Phobos has always been a bit mysterious, but the website for the European Space Agency's Mars Express mission comes right out and says what a lot of people have been thinking for a long, long time:
Something is not right about Phobos. It looks like a solid object but previous flybys have shown that it is not dense enough to be solid all the way through.
The same people who scoff at the idea of a Hollow Earth, or even small hollow pockets deep in the Earth's mantle, are now faced with possibly being forced to accept a body in the solar system that is largely hollow.
The ESA article again:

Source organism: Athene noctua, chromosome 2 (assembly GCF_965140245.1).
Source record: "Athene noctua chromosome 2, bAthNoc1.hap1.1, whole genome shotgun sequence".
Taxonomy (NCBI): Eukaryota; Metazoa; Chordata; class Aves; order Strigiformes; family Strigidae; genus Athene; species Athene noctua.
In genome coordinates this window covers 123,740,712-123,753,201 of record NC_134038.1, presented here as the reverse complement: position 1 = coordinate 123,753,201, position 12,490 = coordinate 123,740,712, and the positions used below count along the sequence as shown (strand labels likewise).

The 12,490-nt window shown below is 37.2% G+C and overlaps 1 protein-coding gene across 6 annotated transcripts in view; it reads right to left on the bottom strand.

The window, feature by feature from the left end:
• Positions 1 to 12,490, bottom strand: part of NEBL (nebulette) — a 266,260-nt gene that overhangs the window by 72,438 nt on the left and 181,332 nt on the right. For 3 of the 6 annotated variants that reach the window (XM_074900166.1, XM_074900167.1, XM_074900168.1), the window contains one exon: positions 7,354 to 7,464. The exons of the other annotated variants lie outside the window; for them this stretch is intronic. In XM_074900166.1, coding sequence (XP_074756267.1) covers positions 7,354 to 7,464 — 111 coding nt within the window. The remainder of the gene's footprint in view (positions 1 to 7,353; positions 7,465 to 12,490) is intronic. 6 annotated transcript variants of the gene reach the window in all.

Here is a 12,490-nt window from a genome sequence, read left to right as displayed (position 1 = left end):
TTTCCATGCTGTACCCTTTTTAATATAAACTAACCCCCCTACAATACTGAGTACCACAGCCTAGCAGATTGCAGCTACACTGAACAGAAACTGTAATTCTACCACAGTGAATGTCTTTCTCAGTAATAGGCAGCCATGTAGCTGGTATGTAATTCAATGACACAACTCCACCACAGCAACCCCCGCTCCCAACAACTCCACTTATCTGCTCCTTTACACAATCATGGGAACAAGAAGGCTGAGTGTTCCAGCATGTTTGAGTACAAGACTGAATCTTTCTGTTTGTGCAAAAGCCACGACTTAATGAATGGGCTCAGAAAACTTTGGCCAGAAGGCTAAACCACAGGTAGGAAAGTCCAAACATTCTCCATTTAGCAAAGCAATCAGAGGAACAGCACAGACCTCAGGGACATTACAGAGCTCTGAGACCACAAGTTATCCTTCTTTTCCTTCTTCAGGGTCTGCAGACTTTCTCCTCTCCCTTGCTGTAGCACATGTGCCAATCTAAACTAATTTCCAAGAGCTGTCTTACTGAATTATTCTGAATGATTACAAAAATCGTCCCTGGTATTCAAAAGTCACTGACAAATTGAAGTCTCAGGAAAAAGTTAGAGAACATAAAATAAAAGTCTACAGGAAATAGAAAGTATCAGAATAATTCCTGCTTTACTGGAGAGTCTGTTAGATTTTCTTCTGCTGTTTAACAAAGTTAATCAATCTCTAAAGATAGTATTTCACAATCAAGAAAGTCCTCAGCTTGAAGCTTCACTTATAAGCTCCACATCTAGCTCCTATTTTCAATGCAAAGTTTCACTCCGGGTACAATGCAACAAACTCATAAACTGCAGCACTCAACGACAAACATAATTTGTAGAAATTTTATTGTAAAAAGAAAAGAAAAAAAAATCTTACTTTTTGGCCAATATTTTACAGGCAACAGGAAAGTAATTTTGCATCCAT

“Phobos is probably a second-generation Solar System object,” says Martin Pätzold, Universitat Koln, Cologne, Germany, and Principal Investigator of the Mars Radio Science (MaRS) experiment. Second generation means that it coalesced in orbit after Mars formed, rather than forming concurrently out of the same birth cloud as the Red Planet. There are other moons around other planets where this is thought to have been the case too, such as Amalthea around Jupiter.
Some researchers think Phobos might be riddled with vast caverns; the Mars Express spacecraft has been making a series of close flybys of Phobos this month, and high-resolution photos could be available any day now.
Phobos, which figures in numerous science fiction stories and real-life conspiracy theories as possibly being the site of an inhabited base (alien, CIA, Soviet, or Nazi, depending on which conspiracy theory you read) has a number of peculiar features that set it apart from other solar system bodies: